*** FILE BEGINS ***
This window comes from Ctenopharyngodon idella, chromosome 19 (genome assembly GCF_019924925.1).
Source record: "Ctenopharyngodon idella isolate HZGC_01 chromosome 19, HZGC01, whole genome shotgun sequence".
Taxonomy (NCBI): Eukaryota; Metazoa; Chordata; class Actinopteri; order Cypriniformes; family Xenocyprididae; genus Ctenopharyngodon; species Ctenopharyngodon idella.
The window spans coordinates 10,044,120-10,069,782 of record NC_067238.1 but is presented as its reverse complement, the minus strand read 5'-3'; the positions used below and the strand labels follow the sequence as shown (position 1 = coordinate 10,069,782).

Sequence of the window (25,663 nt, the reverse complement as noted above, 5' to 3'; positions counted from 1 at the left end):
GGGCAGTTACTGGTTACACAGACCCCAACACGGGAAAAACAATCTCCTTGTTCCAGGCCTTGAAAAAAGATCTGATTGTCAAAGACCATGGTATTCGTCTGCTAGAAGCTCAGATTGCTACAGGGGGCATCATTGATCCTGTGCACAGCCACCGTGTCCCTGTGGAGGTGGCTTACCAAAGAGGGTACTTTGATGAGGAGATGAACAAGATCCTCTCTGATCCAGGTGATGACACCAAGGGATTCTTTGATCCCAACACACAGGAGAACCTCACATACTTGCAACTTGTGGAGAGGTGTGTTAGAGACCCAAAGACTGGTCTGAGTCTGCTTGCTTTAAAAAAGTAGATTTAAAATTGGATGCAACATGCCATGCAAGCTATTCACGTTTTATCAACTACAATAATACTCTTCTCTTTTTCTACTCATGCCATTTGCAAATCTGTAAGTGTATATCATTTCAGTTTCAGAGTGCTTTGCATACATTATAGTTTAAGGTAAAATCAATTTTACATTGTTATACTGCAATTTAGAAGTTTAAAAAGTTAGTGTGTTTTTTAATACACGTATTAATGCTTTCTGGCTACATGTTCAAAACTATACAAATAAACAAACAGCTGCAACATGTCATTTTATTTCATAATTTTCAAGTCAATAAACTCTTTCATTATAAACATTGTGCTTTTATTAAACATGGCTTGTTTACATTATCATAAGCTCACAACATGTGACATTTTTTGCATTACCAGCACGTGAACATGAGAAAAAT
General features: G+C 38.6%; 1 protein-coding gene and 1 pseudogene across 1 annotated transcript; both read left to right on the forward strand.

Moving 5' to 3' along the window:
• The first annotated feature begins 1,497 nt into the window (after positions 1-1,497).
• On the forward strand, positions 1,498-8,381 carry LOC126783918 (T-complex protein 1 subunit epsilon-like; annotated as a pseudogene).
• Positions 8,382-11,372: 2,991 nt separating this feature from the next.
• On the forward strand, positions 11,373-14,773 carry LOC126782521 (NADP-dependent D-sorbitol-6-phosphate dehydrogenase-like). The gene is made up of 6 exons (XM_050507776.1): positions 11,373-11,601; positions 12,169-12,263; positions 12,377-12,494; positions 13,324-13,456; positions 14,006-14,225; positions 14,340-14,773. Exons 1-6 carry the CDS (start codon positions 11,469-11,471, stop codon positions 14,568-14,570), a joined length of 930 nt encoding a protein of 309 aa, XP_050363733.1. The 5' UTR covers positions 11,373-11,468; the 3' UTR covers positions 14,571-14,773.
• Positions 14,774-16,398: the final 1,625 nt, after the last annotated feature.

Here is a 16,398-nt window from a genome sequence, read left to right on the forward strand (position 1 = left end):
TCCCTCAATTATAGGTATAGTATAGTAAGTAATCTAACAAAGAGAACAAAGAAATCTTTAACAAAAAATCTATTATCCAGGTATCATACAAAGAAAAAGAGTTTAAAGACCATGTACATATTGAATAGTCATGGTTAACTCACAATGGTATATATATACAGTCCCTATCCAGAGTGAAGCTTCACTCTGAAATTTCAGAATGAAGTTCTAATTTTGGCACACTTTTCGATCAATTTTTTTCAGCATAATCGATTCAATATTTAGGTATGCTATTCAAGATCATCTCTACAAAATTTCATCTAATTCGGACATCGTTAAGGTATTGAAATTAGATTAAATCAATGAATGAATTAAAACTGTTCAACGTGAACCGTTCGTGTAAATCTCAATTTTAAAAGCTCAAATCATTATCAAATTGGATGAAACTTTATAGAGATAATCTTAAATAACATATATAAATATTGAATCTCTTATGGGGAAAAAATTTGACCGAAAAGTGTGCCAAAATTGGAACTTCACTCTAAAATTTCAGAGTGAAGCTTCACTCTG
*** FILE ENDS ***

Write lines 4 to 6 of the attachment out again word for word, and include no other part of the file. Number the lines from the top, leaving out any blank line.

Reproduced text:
The window spans coordinates 10,044,120-10,069,782 of record NC_067238.1 but is presented as its reverse complement, the minus strand read 5'-3'; the positions used below and the strand labels follow the sequence as shown (position 1 = coordinate 10,069,782).

Sequence of the window (25,663 nt, the reverse complement as noted above, 5' to 3'; positions counted from 1 at the left end):
GGGCAGTTACTGGTTACACAGACCCCAACACGGGAAAAACAATCTCCTTGTTCCAGGCCTTGAAAAAAGATCTGATTGTCAAAGACCATGGTATTCGTCTGCTAGAAGCTCAGATTGCTACAGGGGGCATCATTGATCCTGTGCACAGCCACCGTGTCCCTGTGGAGGTGGCTTACCAAAGAGGGTACTTTGATGAGGAGATGAACAAGATCCTCTCTGATCCAGGTGATGACACCAAGGGATTCTTTGATCCCAACACACAGGAGAACCTCACATACTTGCAACTTGTGGAGAGGTGTGTTAGAGACCCAAAGACTGGTCTGAGTCTGCTTGCTTTAAAAAAGTAGATTTAAAATTGGATGCAACATGCCATGCAAGCTATTCACGTTTTATCAACTACAATAATACTCTTCTCTTTTTCTACTCATGCCATTTGCAAATCTGTAAGTGTATATCATTTCAGTTTCAGAGTGCTTTGCATACATTATAGTTTAAGGTAAAATCAATTTTACATTGTTATACTGCAATTTAGAAGTTTAAAAAGTTAGTGTGTTTTTTAATACACGTATTAATGCTTTCTGGCTACATGTTCAAAACTATACAAATAAACAAACAGCTGCAACATGTCATTTTATTTCATAATTTTCAAGTCAATAAACTCTTTCATTATAAACATTGTGCTTTTATTAAACATGGCTTGTTTACATTATCATAAGCTCACAACATGTGACATTTTTTGCATTACCAGCACGTGAACATGAGAAAAAT